throughout the narcissphere." A throwaway line from Chris Ayres, LA columnist for the Times of London, has been rattling around inside my head for a couple of weeks. Social networks — Facebook, Twitter, LinkedIn, MySpace and all the rest — are all about the "I". Each service is a walled garden of Friends and Followers answering the question: "What are you doing?" The only people in the garden are the people I know, culled from my email address book or vetted by an invitation subroutine. My ego expands with my list of Friends, and I surf for ever more worthy Friends to enhance my Connections.
The Internet has always featured user-generated content: home pages, email, chat lines, fan fiction, blogs, wall postings and the Fifth Circle of Hell — wrathful and sullen comment threads. But the public Internet also delivers exabytes of professionally-generated content: the academic, journalistic, literary and — most recently — cinematic. It's got people we don't like, ideas we're afraid of, philosophies we haven't considered, chances we're not ready to take. It's life. The world. Everything.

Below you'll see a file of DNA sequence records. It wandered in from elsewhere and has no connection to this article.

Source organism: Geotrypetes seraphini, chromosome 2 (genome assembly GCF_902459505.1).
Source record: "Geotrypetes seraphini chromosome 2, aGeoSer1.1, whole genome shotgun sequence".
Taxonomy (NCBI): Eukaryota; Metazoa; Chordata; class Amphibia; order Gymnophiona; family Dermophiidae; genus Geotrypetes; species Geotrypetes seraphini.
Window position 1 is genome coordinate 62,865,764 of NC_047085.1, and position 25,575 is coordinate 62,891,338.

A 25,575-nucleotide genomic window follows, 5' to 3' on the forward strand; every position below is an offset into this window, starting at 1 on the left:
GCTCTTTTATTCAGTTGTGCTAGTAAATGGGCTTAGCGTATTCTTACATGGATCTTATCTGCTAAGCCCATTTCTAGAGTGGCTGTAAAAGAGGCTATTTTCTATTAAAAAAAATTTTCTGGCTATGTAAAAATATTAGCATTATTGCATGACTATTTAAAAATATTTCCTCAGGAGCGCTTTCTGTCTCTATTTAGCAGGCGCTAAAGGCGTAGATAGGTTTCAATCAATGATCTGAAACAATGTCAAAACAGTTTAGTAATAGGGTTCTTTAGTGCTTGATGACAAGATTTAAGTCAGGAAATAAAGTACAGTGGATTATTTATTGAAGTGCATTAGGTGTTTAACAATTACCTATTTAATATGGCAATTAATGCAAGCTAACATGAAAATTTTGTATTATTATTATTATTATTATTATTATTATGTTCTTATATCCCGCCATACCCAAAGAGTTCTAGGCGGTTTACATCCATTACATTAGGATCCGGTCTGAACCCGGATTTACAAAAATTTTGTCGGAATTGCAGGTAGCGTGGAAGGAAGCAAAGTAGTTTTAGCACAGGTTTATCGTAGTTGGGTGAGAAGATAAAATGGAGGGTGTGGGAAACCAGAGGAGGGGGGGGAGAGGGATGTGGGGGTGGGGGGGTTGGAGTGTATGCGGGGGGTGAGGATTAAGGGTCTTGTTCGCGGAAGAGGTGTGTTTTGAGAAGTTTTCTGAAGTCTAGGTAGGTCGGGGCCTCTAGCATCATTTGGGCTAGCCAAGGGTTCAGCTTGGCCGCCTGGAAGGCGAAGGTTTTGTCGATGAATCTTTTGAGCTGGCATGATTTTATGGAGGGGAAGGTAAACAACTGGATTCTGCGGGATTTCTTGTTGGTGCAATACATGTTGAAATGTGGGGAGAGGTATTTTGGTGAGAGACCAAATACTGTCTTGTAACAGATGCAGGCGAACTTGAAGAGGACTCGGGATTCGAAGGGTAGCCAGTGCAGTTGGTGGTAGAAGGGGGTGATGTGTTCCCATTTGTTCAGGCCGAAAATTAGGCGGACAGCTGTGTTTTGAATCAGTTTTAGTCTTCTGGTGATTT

Social networks carve up the Net into special interest groups so we mainly see the people who think like we do. No wonder the marketers and spammers are all over social media: we do their research work for them by lining up into the correct psychographic. I think I prefer a life that's not so easily pigeonholed.